I am modeling a home this week that was built in 1927. Heated (CZ 4) with a 1927 coal fired boiler that was converted to NG in the mid 1960s.   AC is 2 units one for each floor.  The basement is heated with waste heat and no AC.

The original radiators are still in use.  There is no information on the burner unit.  It has been turned off for the summer.  I can only conclude that 150K - 200K might be in range.  The home is 2 stories plus basement. Square design, boiler on west wall.  Attached garage on north wall (one story), there is what could be an addition on the east side, 2 stories.  Could be original sleeping porch set up also.  The two rooms, one up, one down of the addition/sleeping porch use a baseboard unit.  All other room use radiators.  There is a circulating pump in the south east corner of the basement that must be turned on to operate the 2 rooms with baseboard heaters. There is a thermostatic control for the pump but no one seems to know how it works or where it is. It is a manual turn on or turn off by the home owner.

 

Should I stick with a standard boiler?  Should I consider tankless units?  Would a tankless unit be worth installing to cover just the two rooms that at times need to have the circulating pump turned on?

 

This is the first hydronic system I've audited, so I am in learn mode.

 

 

Views: 469

Attachments:

Replies to This Discussion

Cast Iron Radiators LOVE modulating condensing boilers.  This is a great opportunity for these folks to save big energy. 

 

You can usually run really low temperatures, which means long, super-efficient condensing cycles.   A Navien Combi or Triangle Tube combi would be great options depending on potable hot water consumption.  The really elegant solution is a mod-con with stainless steel indirect - but may be more $ than they want.  And Navien has really figured out on-demand with their buffer tank and pump/internal or external recirc setup, so indirect becomes less of a luxury benefit.  

 

The red herring is the baseboard.  It may need higher temperatures for adequate conditioning when the weather gets really cold.  Measure it and load calc the rooms it's in.  They'll probably require a separate zone. 

First, is this a steam or hot water boiler? It sounds like there is not a main circulator pump, this would indicate steam.

Second, these old girls are usually leaking a bit. This can be a serious problem because the coal sludge has traveled from the boiler throughout the entire system. These big cast iron radiators will hold sludge even after running cleaner through the system for weeks. I know this first hand, on a recent job where I replaced a coal conversion with a mod con boiler, I ended up cleaning the hx 3 times before finally removing every radiator and getting them hot tanked at the automotive radiator shop, then repainted and re-installed. The 10-15% increase in combustion efficiency over a standard cast iron boiler will never pay for the increased cost. Lesson learned.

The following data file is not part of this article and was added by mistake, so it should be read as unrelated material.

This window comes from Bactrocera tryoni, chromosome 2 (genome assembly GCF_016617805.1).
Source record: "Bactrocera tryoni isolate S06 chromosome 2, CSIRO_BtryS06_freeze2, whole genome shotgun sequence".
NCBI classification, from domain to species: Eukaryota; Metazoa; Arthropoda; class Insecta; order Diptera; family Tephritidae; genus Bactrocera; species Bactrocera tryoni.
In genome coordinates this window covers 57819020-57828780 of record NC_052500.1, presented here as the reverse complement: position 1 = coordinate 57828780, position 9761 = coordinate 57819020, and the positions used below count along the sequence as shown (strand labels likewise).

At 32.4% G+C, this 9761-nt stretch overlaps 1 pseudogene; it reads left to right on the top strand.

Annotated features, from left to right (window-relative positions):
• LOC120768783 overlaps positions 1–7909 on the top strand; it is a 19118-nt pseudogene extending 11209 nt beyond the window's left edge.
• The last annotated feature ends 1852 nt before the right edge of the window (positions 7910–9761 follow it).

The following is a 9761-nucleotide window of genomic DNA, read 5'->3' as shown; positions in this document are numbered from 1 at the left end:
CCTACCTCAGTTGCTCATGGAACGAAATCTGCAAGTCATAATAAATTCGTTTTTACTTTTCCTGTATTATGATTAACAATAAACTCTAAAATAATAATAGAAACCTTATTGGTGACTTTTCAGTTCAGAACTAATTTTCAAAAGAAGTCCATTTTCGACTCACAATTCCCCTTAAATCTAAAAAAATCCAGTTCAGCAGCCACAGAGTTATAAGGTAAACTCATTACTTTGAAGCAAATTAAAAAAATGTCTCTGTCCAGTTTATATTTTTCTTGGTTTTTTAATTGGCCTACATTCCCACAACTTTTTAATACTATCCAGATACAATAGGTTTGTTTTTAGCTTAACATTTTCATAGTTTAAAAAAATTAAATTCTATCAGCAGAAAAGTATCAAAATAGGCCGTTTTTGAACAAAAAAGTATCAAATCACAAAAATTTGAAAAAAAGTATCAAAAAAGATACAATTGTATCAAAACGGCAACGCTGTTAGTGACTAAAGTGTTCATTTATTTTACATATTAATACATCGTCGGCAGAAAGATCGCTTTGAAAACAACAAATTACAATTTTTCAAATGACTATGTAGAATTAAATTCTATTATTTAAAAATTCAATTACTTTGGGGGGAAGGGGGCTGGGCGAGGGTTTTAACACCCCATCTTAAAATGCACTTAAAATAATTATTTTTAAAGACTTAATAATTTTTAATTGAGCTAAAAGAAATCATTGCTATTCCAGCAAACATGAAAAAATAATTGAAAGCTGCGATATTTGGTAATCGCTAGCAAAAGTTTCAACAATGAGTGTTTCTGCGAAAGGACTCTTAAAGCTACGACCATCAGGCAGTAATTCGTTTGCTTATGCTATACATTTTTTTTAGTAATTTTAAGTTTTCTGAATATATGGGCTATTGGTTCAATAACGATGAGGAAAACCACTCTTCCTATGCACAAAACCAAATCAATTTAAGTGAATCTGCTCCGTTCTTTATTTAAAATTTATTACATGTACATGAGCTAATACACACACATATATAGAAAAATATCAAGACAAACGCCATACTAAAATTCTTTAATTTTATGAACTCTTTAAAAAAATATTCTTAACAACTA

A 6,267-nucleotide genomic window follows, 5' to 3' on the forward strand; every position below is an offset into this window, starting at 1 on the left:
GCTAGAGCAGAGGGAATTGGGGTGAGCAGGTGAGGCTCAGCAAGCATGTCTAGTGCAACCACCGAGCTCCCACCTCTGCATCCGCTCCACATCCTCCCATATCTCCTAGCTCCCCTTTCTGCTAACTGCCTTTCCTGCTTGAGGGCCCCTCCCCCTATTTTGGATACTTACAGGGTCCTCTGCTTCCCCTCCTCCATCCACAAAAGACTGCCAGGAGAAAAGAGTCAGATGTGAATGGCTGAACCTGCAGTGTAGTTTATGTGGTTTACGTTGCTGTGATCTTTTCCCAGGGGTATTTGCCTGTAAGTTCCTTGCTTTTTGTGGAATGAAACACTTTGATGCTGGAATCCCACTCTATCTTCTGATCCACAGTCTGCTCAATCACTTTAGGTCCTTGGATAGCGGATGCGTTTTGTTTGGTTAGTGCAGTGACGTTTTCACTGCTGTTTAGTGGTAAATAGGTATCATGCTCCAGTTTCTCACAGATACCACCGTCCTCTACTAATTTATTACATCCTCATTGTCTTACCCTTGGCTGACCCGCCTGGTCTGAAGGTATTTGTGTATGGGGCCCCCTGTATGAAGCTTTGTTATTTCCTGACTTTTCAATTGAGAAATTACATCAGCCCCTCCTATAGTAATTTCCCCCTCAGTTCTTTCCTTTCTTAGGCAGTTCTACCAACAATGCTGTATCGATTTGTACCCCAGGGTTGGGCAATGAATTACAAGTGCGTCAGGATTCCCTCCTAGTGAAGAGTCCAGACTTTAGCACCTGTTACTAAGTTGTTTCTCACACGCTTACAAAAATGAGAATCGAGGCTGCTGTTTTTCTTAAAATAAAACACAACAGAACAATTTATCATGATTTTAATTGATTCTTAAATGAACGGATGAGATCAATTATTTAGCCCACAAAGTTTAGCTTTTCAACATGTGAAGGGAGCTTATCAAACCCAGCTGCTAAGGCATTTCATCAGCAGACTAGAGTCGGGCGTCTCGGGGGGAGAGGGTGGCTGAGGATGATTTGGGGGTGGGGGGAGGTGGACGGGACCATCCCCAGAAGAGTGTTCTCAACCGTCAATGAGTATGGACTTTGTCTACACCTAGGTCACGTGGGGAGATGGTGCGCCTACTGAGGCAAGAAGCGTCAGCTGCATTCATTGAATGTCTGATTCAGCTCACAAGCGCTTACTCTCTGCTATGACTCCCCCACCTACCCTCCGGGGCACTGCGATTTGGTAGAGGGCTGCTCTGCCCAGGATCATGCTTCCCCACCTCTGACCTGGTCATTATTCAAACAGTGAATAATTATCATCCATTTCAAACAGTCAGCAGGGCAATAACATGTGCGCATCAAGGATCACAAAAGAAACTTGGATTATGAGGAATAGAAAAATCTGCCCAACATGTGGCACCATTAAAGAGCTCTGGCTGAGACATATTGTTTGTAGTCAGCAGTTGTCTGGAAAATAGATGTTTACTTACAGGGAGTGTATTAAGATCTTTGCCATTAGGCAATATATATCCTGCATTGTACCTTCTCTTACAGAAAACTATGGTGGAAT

It sounds like what you should do is; pull the boiler and replace it with a standard cast iron hot water boiler, add an indirect tank with a solar option(2 heat exchangers), replace the 2 baseboards with flat panels(Runtal) and add a t-stat.

RSS

Videos

  • Add Videos
  • View All

Twitter

Latest Activity

Jim Gunshinan's blog post was featured

A Healthy Home and a Healthy Bottom Line

There has been a lot of interest of late in the weatherization and broader home performance…See More
11 hours ago
Jonathan Beers commented on Home Energy Magazine's blog post Natural Gas is Becoming Less Attractive
"The carbon intensity of electricity use (lbs. of CO2/MWh) varies a lot from region to region. For…"
11 hours ago
Diane Chojnowski posted events
13 hours ago
Diane Chojnowski's 4 events were featured
13 hours ago
Diane Chojnowski updated an event
Thumbnail

Midwest Energy Solutions Conference at Chicago Hilton & Towers

March 7, 2017 to March 8, 2017
Once a year, MEEA invites all energy stakeholders to gather at our annual Midwest Energy Solutions…See More
14 hours ago
Home Energy Magazine's blog post was featured

Natural Gas is Becoming Less Attractive

The United States and Canada have been fortunate to have access to natural gas for space heating,…See More
14 hours ago
Home Energy Magazine posted a blog post

Natural Gas is Becoming Less Attractive

The United States and Canada have been fortunate to have access to natural gas for space heating,…See More
17 hours ago
Jim Gunshinan posted a blog post

A Healthy Home and a Healthy Bottom Line

There has been a lot of interest of late in the weatherization and broader home performance…See More
17 hours ago

© 2016   Created by Lawrence Berkeley National Laboratory.   Powered by

Badges  |  Report an Issue  |  Terms of Service